# What is the equation to plot a vertical line?

Please help. Trying to find area between three curves, e^-x, x = 2, y = 1. Can't find out how to plot x = 2. Don't want to use Epilogue unless it can shade the area enclosed by the three curves.

• stackoverflow.com/questions/2897277/… – Igor Rivin Sep 12 '14 at 1:15
• gridlines and epilog are the answers to that question - if I'm not mistaken both are done after the initial graphics rendering, meaning that the filling command will continue shading past the point the lines are drawn. I need a solution that will allow me to actually plot the equation x = 2 – Cory Sep 12 '14 at 1:19
• A related question is Calling Correct Function for Plotting DiracDelta. Not the same because the plot has value 0 away from the spike. – Jens Sep 12 '14 at 5:50
• Couldn't you use the HeavisideTheta function? Just multiply HeavisideTheta(x-2) by something that is infinite fpr the purposes of your application (i.e. bigger than your visible y-max). One such number could be 100. – Christofer Ohlsson Sep 12 '14 at 8:08

you can also try:

PolarPlot[2/Cos[t], {t, 0, Pi/4}]


or

ContourPlot[x == 2, {x, 0, 4 Pi}, {y, 0, 4 Pi}]


If you want to find the area using other method, I would suggest to use Area and ImplicitRegion in V10 as follows:

r = ImplicitRegion[y >= Exp[-x] && x <= 2 && y <= 1, {x, y}];
Area[r]

(*(1 + E^2)/E^2*)


for shading issue you may find this interesting:

Show[{ContourPlot[{x == 2, y == Exp[-x], y == 1}, {x, -1, 3}, {y, 0,
2}], RegionPlot[r, ColorFunction -> "Rainbow"]}]      (*@ Rahul Narain*)


or

Show[{Plot[{Exp[-x], 1}, {x, -2, 3}],
PolarPlot[2/Cos[t], {t, 0, 2 \[Pi]}],
RegionPlot[r, ColorFunction -> "Rainbow"]}] • Used the advice above. Thank you. – Cory Sep 12 '14 at 2:24
• You could combine both the Plot and the PolarPlot into a single ContourPlot in your last example. In any case I feel the PolarPlot form is a little opaque while ContourPlot[x == 2, ...] is perfectly clear. – user484 Sep 12 '14 at 2:50
• @RahulNarain, thanks for the advice. in polar, you know x=rCos[t] or r=x/Cos[t], for this case x=2 and r=2/Cos[t]. – Basheer Algohi Sep 12 '14 at 2:57

Its my understanding that you want to insist on using Plot for this problem. Then how about defining a function that has a vertical jump at x=2 and otherwise exceeds the required PlotRange so that its remaining parts won't show up?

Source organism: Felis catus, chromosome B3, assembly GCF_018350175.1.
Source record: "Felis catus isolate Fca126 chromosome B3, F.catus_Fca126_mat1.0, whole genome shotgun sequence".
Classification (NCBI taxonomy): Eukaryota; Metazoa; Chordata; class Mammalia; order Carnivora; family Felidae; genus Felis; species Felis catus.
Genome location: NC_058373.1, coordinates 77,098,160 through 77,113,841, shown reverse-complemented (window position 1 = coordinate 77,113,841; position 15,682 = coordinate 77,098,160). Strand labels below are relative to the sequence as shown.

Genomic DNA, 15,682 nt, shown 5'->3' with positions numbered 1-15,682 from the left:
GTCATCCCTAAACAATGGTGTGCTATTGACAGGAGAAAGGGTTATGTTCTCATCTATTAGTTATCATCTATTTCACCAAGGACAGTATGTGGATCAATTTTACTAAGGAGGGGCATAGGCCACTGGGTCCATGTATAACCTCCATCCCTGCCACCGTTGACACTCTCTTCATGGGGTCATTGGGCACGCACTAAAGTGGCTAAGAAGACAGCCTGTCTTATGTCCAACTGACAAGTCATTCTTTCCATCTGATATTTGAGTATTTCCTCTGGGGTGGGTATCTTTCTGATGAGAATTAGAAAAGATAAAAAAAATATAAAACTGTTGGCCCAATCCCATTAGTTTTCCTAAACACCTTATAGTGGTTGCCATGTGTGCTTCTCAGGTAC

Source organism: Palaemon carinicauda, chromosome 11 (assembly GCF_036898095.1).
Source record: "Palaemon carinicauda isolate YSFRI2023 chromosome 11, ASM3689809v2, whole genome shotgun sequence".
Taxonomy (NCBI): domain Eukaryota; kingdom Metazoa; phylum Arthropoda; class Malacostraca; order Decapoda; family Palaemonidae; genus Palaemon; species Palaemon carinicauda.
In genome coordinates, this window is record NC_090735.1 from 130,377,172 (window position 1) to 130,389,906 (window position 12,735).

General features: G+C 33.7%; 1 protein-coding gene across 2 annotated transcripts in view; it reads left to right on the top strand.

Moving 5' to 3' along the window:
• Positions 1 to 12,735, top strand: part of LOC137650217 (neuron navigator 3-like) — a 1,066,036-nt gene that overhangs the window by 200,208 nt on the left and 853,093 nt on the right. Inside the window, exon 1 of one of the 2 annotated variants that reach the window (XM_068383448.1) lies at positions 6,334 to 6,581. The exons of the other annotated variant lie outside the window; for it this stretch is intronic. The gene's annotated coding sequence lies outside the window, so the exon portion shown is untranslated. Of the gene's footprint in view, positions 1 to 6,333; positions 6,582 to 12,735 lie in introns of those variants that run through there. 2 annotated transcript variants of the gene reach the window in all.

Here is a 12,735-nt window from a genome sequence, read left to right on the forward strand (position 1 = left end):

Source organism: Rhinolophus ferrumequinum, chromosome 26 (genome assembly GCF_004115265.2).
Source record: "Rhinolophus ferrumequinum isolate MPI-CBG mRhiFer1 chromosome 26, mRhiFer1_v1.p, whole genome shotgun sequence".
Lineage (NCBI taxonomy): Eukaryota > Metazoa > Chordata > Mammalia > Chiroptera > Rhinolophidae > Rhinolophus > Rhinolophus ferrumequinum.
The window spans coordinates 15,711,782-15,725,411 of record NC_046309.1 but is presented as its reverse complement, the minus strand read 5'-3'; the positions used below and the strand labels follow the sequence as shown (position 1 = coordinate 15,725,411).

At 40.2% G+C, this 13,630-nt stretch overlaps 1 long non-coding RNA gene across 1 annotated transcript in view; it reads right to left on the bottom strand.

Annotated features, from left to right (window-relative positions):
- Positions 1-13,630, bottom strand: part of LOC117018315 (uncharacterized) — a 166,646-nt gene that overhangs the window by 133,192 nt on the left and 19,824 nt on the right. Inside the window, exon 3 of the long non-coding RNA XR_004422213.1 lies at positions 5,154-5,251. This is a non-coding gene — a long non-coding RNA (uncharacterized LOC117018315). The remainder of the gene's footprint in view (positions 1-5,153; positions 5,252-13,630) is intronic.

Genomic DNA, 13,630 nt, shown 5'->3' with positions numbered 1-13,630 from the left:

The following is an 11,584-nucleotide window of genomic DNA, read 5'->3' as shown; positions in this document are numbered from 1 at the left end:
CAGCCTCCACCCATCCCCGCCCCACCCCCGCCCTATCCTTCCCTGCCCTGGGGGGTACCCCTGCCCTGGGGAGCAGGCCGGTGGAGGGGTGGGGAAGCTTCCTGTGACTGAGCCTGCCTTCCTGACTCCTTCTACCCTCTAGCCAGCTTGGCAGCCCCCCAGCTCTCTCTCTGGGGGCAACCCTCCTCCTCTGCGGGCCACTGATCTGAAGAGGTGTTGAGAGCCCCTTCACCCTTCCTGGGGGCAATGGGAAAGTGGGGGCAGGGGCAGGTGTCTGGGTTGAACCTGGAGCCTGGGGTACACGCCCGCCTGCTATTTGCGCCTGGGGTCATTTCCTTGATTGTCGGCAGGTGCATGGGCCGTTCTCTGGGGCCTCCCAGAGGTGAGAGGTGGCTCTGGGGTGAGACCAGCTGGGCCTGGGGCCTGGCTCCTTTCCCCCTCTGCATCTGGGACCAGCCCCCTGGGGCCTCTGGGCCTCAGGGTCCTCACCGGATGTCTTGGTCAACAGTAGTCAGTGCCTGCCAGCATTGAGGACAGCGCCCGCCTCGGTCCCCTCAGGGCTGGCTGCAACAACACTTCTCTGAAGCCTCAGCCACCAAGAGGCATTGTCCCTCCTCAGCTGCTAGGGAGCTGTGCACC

Plot[100 Sign[x - 2], {x, -3, 3}, ExclusionsStyle -> Red,
PlotRange -> {-1, 1}] • I was about to suggest \$MaxMachineNumber might be a good choice for the coefficient 100, but apparently not. (+1) – Michael E2 Sep 12 '14 at 2:17
• This works well enough. I'm really surprised there is no plain way to plot a vertical line. Thank you. – Cory Sep 12 '14 at 2:23
• Plot[9!(x-2),{x,-3,3},PlotRange->{-3,3}] – matrix89 Sep 12 '14 at 16:23

The new V10 region functionality is rather suited to implementing your description of the problem in a direct way:

reg = ImplicitRegion[y < 1 && y > E^-x && x < 2, {x, y}];
Show[BoundaryDiscretizeRegion[reg, {{0, 2}, {E^-2, 1}}], Axes -> True,
AxesOrigin -> {0, 0}, AspectRatio -> 1/GoldenRatio] Also for finding the area:

RegionMeasure[reg]
(* (1 + E^2)/E^2 *)

• There are, except that the OP has pooh-poohed all of them before. – Igor Rivin Sep 12 '14 at 3:19
Show[
RegionPlot[y > E^-x && y < 1 && x < 2,
{x, -1, 3}, {y, 0, 1.5}],
Plot[{
{x, -1, 3}],
Epilog -> Tooltip[Line[{{2, 0}, {2, 1.5}}], area = Integrate[1 - E^-x, {x, 0, 2}]


1 + 1/E^2

You might find the answers to an old question on StackOverflow useful

My suggested hack in that case involved Rotate:

ticks = {{None, ({#, Rotate[#, 90 Degree], {0.02, 0}} & /@
Range[0, 4])}, {({#, Rotate[#, 90 Degree], {0.02, 0}} & /@
Range[0, 1, 0.25]), None}};

Rotate[Plot[2, {x, 0, 1}, AspectRatio -> GoldenRatio,
AxesOrigin -> {1, 0}, Frame -> True,
FrameTicks -> ticks], -90 Degree] Of course, since you want to plot x=something and y=something simultaneously, this might not work for you, in which case I'd recommend Jens' answer, or hacking the setting for AxesOrigin to create a horizontal line as well as a vertical one.

ParametricPlot[{10, y}, {x, -10, 10}, {y, -10, 10}] works for me.

• Is there any way to actually plot the equation x = 2, with the Plot function? ParametricPlot is still not what I'm looking for. I'm trying to enclose an area. – Cory Sep 12 '14 at 1:30
• No, there is not. – Igor Rivin Sep 12 '14 at 1:48

First we construct some helpers:

f[x_] := E^(-x)

yval = f


1/E^2

h[x_] := 1

v[t_] := 2


Vertical lines can be constructed with ParametricPlot:

ParametricPlot[{v[t], t}
, {t, yval, 1.}
, PlotStyle -> {Darker[Red], Thick}
, PlotRange -> {{-.5, 2.5}, {0, 1.5}}] Putting it all Together:

Show[Plot[{f[x], h[x]}
, {x, 0., 2.}
, Filling -> {2 -> {1}}]
, ParametricPlot[{v[t], t}
, {t, yval, 1.}
, PlotStyle -> {Darker[Red], Thick}]
, PlotRange -> {{-.5, 2.5}, {0, 1.5}}] Edit

You can also work with Epilog, Line or Arrow

Plot[{f[x], h[x]}
, {x, 0, 2}
, PlotRange -> {{-.5, 2.5}, {0, 1.5}}
, Epilog -> {Thick, Darker[Red], Line[{{2, yval}, {2, 1}}]}
, Filling -> {2 -> {1}}
, Frame -> True
, Axes -> False
] Plot[{f[x], h[x]}
, {x, 0, 2}
, PlotRange -> {{-.5, 2.5}, {0, 1.5}}
, Epilog -> {Thick, Darker[Red], Arrow[{{2, yval}, {2, 1}}]}
, Filling -> {2 -> {1}}
, Frame -> True
, Axes -> False
]    Thx @Jens and @Bob Hanlon for inspiration.